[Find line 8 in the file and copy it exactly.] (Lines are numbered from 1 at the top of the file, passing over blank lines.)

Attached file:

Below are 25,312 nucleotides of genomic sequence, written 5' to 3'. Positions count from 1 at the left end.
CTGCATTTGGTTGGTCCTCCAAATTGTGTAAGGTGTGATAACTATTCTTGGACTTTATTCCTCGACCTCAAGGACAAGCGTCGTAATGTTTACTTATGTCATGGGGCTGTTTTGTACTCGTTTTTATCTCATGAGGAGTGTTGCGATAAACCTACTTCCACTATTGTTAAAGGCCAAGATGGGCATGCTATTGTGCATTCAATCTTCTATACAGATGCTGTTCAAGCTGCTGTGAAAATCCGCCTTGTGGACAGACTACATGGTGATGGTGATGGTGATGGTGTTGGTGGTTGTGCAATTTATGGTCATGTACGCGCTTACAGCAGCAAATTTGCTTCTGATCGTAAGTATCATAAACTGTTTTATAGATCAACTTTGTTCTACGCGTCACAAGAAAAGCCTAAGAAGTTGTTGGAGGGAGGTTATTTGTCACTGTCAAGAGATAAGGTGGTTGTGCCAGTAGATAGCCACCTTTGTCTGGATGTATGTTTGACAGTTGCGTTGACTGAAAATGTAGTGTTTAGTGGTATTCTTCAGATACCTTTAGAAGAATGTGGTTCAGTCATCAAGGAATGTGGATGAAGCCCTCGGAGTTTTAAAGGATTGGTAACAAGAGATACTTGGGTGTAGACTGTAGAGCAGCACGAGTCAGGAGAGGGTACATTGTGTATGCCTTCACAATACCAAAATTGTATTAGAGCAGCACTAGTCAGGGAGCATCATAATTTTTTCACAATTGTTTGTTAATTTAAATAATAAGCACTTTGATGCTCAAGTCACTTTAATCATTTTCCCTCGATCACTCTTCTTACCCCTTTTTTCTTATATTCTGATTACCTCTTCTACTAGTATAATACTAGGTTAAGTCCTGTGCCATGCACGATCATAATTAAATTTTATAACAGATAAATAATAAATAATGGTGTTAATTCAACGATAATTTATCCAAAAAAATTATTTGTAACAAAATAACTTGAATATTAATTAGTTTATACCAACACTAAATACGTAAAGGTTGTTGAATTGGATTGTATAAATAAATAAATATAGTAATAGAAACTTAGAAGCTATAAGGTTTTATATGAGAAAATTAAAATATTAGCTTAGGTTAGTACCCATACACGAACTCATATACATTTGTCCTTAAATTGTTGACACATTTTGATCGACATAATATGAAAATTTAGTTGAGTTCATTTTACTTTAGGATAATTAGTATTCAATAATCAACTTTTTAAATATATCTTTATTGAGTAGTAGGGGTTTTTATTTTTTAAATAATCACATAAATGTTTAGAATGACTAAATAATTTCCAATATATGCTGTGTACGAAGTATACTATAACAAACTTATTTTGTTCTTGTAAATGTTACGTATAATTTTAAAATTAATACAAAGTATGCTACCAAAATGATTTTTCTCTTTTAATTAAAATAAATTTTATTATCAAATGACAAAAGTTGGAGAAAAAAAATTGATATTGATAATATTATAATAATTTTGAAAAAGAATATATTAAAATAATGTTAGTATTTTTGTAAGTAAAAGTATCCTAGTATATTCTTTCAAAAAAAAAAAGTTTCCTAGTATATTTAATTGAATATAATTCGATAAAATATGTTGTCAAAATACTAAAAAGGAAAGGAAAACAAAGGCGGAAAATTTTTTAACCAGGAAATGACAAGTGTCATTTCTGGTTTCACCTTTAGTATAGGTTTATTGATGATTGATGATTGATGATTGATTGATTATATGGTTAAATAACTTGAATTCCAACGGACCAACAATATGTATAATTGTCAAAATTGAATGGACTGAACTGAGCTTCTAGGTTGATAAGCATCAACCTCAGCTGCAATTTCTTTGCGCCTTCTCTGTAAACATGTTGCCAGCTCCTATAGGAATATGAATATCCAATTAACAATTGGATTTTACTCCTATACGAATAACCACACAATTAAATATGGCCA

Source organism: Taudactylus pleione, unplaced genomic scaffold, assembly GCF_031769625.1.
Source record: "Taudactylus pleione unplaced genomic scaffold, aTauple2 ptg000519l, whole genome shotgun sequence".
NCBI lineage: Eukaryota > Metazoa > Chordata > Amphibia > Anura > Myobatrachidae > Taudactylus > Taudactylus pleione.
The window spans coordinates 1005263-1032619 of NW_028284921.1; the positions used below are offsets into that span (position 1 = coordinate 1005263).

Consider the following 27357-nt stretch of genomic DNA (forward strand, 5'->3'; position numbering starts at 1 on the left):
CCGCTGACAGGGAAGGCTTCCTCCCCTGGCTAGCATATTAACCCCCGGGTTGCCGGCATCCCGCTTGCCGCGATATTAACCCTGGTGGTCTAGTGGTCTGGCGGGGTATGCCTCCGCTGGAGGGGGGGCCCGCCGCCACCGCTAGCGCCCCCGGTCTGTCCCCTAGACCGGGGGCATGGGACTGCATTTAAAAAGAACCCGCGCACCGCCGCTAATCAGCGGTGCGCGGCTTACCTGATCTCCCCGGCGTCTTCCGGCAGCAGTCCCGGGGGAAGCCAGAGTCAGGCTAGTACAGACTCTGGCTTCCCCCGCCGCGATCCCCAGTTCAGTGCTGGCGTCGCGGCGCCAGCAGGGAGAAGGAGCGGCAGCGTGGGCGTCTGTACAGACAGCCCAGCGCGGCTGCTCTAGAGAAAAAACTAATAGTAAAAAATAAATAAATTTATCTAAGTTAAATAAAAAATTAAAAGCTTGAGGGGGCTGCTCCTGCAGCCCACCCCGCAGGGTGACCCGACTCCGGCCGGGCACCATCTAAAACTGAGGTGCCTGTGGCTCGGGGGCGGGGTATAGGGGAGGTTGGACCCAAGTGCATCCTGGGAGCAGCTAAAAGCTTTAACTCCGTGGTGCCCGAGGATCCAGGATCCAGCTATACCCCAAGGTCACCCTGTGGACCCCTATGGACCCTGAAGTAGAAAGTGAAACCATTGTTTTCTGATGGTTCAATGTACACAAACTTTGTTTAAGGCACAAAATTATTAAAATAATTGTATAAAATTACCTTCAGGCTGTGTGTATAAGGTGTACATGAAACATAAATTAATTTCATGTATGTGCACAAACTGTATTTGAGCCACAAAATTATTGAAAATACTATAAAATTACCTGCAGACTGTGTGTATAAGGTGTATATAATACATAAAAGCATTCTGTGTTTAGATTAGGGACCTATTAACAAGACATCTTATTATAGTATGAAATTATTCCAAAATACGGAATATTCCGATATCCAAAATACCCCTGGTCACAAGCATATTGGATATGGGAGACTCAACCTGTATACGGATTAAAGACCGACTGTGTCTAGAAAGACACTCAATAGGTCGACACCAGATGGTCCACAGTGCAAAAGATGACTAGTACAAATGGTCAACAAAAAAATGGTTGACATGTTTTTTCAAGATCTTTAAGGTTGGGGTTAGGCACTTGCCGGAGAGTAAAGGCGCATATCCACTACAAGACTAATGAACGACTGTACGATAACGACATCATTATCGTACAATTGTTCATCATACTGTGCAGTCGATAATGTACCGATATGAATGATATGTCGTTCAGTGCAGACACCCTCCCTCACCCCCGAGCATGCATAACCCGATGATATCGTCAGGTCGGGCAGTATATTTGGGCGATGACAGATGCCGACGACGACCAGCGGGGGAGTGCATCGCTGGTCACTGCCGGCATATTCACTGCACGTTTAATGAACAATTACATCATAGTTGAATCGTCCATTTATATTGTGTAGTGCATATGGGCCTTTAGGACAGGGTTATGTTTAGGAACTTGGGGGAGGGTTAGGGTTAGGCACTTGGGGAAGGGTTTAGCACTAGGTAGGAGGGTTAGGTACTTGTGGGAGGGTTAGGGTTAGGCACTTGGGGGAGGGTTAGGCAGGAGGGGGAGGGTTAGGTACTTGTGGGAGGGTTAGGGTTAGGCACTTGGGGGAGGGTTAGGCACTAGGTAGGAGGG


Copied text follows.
CCGCTGACAGGGAAGGCTTCCTCCCCTGGCTAGCATATTAACCCCCGGGTTGCCGGCATCCCGCTTGCCGCGATATTAACCCTGGTGGTCTAGTGGTCTGGCGGGGTATGCCTCCGCTGGAGGGGGGGCCCGCCGCCACCGCTAGCGCCCCCGGTCTGTCCCCTAGACCGGGGGCATGGGACTGCATTTAAAAAGAACCCGCGCACCGCCGCTAATCAGCGGTGCGCGGCTTACCTGATCTCCCCGGCGTCTTCCGGCAGCAGTCCCGGGGGAAGCCAGAGTCAGGCTAGTACAGACTCTGGCTTCCCCCGCCGCGATCCCCAGTTCAGTGCTGGCGTCGCGGCGCCAGCAGGGAGAAGGAGCGGCAGCGTGGGCGTCTGTACAGACAGCCCAGCGCGGCTGCTCTAGAGAAAAAACTAATAGTAAAAAATAAATAAATTTATCTAAGTTAAATAAAAAATTAAAAGCTTGAGGGGGCTGCTCCTGCAGCCCACCCCGCAGGGTGACCCGACTCCGGCCGGGCACCATCTAAAACTGAGGTGCCTGTGGCTCGGGGGCGGGGTATAGGGGAGGTTGGACCCAAGTGCATCCTGGGAGCAGCTAAAAGCTTTAACTCCGTGGTGCCCGAGGATCCAGGATCCAGCTATACCCCAAGGTCACCCTGTGGACCCCTATGGACCCTGAAGTAGAAAGTGAAACCATTGTTTTCTGATGGTTCAATGTACACAAACTTTGTTTAAGGCACAAAATTATTAAAATAATTGTATAAAATTACCTTCAGGCTGTGTGTATAAGGTGTACATGAAACATAAATTAATTTCATGTATGTGCACAAACTGTATTTGAGCCACAAAATTATTGAAAATACTATAAAATTACCTGCAGACTGTGTGTATAAGGTGTATATAATACATAAAAGCATTCTGTGTTTAGATTAGGGACCTATTAACAAGACATCTTATTATAGTATGAAATTATTCCAAAATACGGAATATTCCGATATCCAAAATACCCCTGGTCACAAGCATATTGGATATGGGAGACTCAACCTGTATACGGATTAAAGACCGACTGTGTCTAGAAAGACACTCAATAGGTCGACACCAGATGGTCCACAGTGCAAAAGATGACTAGTACAAATGGTCAACAAAAAAATGGTTGACATGTTTTTTCAAGATCTTTAAGGTTGGGGTTAGGCACTTGCCGGAGAGTAAAGGCGCATATCCACTACAAGACTAATGAACGACTGTACGATAACGACATCATTATCGTACAATTGTTCATCATACTGTGCAGTCGATAATGTACCGATATGAATGATATGTCGTTCAGTGCAGACACCCTCCCTCACCCCCGAGCATGCATAACCCGATGATATCGTCAGGTCGGGCAGTATATTTGGGCGATGACAGATGCCGACGACGACCAGCGGGGGAGTGCATCGCTGGTCACTGCCGGCATATTCACTGCACGTTTAATGAACAATTACATCATAGTTGAATCGTCCATTTATATTGTGTAGTGCATATGGGCCTTTAGGACAGGGTTATGTTTAGGAACTTGGGGGAGGGTTAGGGTTAGGCACTTGGGGAAGGGTTTAGCACTAGGTAGGAGGGTTAGGTACTTGTGGGAGGGTTAGGGTTAGGCACTTGGGGGAGGGTTAGGCAGGAGGGGGAGGGTTAGGTACTTGTGGGAGGGTTAGGGTTAGGCACTTGGGGGAGGGTTAGGCACTAGGTAGGAGGG